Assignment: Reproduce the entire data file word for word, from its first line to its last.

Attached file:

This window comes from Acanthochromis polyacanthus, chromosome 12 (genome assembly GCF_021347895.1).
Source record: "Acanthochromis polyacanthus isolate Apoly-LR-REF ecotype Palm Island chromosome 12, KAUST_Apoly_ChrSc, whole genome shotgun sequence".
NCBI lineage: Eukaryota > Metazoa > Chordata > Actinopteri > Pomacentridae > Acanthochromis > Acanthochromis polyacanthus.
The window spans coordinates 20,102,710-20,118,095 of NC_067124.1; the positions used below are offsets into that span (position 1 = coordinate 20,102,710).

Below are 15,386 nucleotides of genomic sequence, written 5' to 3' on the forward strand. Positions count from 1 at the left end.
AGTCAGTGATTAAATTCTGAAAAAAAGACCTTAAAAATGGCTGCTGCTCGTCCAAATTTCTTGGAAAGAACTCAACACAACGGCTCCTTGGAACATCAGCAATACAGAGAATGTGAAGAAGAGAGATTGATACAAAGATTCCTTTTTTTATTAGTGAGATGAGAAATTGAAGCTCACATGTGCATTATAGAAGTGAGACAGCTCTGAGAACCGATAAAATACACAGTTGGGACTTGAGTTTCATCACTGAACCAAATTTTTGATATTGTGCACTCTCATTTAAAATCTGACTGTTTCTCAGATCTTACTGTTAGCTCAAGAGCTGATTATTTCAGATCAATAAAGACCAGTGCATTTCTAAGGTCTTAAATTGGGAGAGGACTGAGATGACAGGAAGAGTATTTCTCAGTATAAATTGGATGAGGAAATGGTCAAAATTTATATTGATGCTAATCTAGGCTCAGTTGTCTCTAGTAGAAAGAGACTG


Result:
This window comes from Acanthochromis polyacanthus, chromosome 12 (genome assembly GCF_021347895.1).
Source record: "Acanthochromis polyacanthus isolate Apoly-LR-REF ecotype Palm Island chromosome 12, KAUST_Apoly_ChrSc, whole genome shotgun sequence".
NCBI lineage: Eukaryota > Metazoa > Chordata > Actinopteri > Pomacentridae > Acanthochromis > Acanthochromis polyacanthus.
The window spans coordinates 20,102,710-20,118,095 of NC_067124.1; the positions used below are offsets into that span (position 1 = coordinate 20,102,710).

Below are 15,386 nucleotides of genomic sequence, written 5' to 3' on the forward strand. Positions count from 1 at the left end.
AGTCAGTGATTAAATTCTGAAAAAAAGACCTTAAAAATGGCTGCTGCTCGTCCAAATTTCTTGGAAAGAACTCAACACAACGGCTCCTTGGAACATCAGCAATACAGAGAATGTGAAGAAGAGAGATTGATACAAAGATTCCTTTTTTTATTAGTGAGATGAGAAATTGAAGCTCACATGTGCATTATAGAAGTGAGACAGCTCTGAGAACCGATAAAATACACAGTTGGGACTTGAGTTTCATCACTGAACCAAATTTTTGATATTGTGCACTCTCATTTAAAATCTGACTGTTTCTCAGATCTTACTGTTAGCTCAAGAGCTGATTATTTCAGATCAATAAAGACCAGTGCATTTCTAAGGTCTTAAATTGGGAGAGGACTGAGATGACAGGAAGAGTATTTCTCAGTATAAATTGGATGAGGAAATGGTCAAAATTTATATTGATGCTAATCTAGGCTCAGTTGTCTCTAGTAGAAAGAGACTG